Cherokee Nation ban on gay marriage overturned

Lisa Neff, Staff writer

Cherokee National Attorney General Tom Hembree declared unconstitutional the tribal ban on marriage between “parties of the same gender.”

The decision carries the force of law and legalizes same-sex marriage in the Oklahoma-based Cherokee Nation, the second largest tribe in the United States, with about 300,000 members.

Hembree issued his opinion in December in response to a legal question from Cherokee National Tax Commission Director Sharon Swepston. She asked whether the commission should recognize same-sex marriages from other jurisdictions in connection with registering a vehicle.

But Sweptson’s inquiry was much more than a simple question about issuing a license and registration, and the magnitude of the question was not lost on Hembree’s office.

Hembree ruled the Cherokee Nation’s constitution protects the fundamental right to marry, establish a family, raise children and enjoy the full protection of the nation’s marital laws — and the nation may not refuse to recognize a marriage based on the sex of the people in the union.

Therefore, Hembree said, the nation’s Marriage and Family Act, which defined marriage as the union of a man and a woman, is unconstitutional.

The law, he added, is null and void until a differing opinion or order is issued by a Cherokee Nation Court.

In drafting the 12-page opinion, Hembree referred to tribal tradition, values and history. He noted that Cherokees never had a prohibition against marrying a partner of the same sex until passage of the Marriage and Family Act of 2004. That act was adopted during a wave of anti-gay legislation advanced in the United States, part of a well-funded campaign by the Christian right.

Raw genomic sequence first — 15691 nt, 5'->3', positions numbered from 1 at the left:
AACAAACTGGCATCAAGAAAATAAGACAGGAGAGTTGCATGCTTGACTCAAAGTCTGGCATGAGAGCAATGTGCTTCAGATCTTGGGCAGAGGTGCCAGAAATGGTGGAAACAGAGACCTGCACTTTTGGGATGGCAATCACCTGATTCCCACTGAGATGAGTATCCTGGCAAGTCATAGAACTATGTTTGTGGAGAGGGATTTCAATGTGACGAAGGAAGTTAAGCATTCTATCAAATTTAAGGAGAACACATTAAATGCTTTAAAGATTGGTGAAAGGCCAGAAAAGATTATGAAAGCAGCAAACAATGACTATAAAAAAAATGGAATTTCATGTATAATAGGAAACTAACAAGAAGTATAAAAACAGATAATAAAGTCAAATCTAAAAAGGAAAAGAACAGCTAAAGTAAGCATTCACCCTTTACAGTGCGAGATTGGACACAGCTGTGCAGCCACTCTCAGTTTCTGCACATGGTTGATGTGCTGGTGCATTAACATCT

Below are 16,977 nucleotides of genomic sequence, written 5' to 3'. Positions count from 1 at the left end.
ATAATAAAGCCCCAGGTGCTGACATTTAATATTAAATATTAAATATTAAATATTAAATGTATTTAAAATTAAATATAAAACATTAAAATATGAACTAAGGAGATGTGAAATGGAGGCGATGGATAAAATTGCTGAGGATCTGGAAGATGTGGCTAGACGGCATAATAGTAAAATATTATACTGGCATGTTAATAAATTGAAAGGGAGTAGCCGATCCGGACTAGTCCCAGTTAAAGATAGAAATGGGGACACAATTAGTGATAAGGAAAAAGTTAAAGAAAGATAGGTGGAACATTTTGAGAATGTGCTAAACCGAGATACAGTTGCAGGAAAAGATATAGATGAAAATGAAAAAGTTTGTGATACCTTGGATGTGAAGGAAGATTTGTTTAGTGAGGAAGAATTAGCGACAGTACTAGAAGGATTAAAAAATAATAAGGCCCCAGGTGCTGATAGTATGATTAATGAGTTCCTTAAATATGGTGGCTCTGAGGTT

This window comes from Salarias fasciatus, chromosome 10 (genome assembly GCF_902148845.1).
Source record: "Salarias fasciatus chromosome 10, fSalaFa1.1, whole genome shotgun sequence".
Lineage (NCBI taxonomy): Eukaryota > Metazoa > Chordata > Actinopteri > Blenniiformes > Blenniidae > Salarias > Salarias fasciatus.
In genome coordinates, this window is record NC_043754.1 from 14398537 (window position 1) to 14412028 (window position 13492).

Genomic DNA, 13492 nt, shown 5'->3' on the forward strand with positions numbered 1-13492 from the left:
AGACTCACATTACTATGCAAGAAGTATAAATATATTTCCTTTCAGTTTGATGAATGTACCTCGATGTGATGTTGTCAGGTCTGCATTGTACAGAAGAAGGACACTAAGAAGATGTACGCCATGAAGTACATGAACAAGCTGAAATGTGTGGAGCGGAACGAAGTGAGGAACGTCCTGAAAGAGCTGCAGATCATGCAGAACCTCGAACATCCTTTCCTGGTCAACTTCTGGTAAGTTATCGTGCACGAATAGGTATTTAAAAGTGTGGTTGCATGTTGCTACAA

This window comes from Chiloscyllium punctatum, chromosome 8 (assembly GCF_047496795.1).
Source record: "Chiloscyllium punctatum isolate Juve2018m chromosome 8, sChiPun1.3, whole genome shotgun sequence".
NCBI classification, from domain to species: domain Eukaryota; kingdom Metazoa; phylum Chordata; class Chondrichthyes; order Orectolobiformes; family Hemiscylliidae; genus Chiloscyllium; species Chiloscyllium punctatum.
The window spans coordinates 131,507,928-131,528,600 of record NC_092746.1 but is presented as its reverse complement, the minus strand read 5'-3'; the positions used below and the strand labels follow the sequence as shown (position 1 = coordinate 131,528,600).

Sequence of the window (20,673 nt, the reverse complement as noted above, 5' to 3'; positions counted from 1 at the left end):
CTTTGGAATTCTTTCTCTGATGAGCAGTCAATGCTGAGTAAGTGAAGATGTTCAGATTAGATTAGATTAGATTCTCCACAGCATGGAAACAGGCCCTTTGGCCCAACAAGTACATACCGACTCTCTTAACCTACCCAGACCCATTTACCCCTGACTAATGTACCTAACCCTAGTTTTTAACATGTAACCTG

The attorney general also observed that oral history reveals Cherokee and Euro-American worldviews differed dramatically regarding gender roles, marriage, sexuality and spiritual beliefs.

“Evidence suggests a tradition of homosexuality or alternative sexuality among a minority of Cherokees,” he wrote.

Hembree even referred to historical writings documenting a ceremony held during a Great New Moon Festival in the 1830s that bonded two people of the same sex together for life.

In other words, the anti-gay law was not the Cherokee Nation way.

Eleven of the nation’s 567 federally recognized tribes have passed explicit bans on gay marriage. These laws were not directly affected by the U.S. Supreme Court ruling in 2015 that legalized same-sex marriage nationwide.

Did you know?

The marriage law of the Oneida Tribe of Indians of Wisconsin was revised in May 2015 to say “spouses” instead of “husband and wife” to recognize same-sex marriage.

The Tribal Code of the Wisconsin-based Lac du Flambeau Band of Lake Superior Chippewa provides that legal marriages must be in accord with the laws of the state wherein the marriage is consummated or the laws of Wisconsin.